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Dissertation zugänglich unter
URN: urn:nbn:de:gbv:18-83449
URL: http://ediss.sub.uni-hamburg.de/volltexte/2017/8344/


A Threshold Hypothesis of Institutional Change: Collective Action in the Italian Alps during the 13th-19th Centuries

Eine Schwellenhypothese des institutionellen Wandels: Kollektive Aktion in den italienischen Alpen im 13.-19. Jahrhundert

Tagliapietra, Claudio

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 Dokument 1.pdf (9.742 KB) 


Freie Schlagwörter (Deutsch): Institutioneller Wandel , Italien , Gemeinsame Ressourcen , Gruppengröße
Freie Schlagwörter (Englisch): Institutional Change , Italy , Common Property Resources, Group Size
Basisklassifikation: 86.99 , 71.30 , 83.05 , 15:09 , 88.20
Institut: European Doctorate in Law & Economics (EDLE)
DDC-Sachgruppe: Sozialwissenschaften, Soziologie, Anthropologie
Dokumentart: Dissertation
Hauptberichter: Casari, Marco (Prof. dr.)
Sprache: Englisch
Tag der mündlichen Prüfung: 02.12.2013
Erstellungsjahr: 2013
Publikationsdatum: 15.02.2017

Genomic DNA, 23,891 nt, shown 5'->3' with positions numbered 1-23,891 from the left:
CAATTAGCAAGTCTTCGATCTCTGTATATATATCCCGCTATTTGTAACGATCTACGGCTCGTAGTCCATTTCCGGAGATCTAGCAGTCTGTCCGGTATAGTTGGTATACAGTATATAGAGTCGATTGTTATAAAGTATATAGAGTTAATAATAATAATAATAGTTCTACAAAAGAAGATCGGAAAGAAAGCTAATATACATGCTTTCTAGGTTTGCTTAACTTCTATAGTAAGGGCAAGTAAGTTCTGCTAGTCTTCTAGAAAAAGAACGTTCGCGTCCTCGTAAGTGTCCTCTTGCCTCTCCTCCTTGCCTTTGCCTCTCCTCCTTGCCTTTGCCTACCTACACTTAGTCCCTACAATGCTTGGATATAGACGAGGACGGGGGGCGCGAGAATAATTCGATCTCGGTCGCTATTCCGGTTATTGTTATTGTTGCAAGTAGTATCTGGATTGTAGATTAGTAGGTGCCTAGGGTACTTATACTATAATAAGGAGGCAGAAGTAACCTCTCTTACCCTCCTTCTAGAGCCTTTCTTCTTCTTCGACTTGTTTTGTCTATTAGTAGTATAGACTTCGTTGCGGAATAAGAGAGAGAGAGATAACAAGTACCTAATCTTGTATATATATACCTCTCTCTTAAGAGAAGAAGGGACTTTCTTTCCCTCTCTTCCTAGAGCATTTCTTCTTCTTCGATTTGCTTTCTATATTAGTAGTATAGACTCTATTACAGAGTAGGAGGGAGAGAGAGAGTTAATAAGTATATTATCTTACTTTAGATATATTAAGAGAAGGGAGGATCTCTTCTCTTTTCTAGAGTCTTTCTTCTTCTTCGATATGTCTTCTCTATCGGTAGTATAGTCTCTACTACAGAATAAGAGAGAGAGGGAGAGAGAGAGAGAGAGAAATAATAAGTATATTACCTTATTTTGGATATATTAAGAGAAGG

Kurzfassung auf Englisch: This dissertation is about collective action issues in common property resources. Its focus is the “threshold hypothesis,” which posits the existence of a threshold in group size that drives the process of institutional change. This hypothesis is tested using a six-century dataset concerning the management of the commons by hundreds of communities in the Italian Alps. The analysis seeks to determine the group size threshold and the institutional changes that occur when groups cross this threshold. There are five main findings. First, the number of individuals in villages remained stable for six centuries, despite the population in the region tripling in the same period. Second, the longitudinal analysis of face-to-face assemblies and community size led to the empirical identification of a threshold size that triggered the transition from informal to more formal regimes to manage common property resources. Third, when groups increased in size, gradual organizational changes took place: large groups split into independent subgroups or structured interactions into multiple layers while maintaining a single formal organization. Fourth, resource heterogeneity seemed to have had no significant impact on various institutional characteristics. Fifth, social heterogeneity showed statistically significant impacts, especially on institutional complexity, consensus, and the relative importance of governance rules versus resource management rules. Overall, the empirical evidence from this research supports the “threshold hypothesis.” These findings shed light on the rationale of institutional change in common property regimes, and clarify the mechanisms of collective action in traditional societies. Further research may generalize these conclusions to other domains of collective action and to present-day applications.

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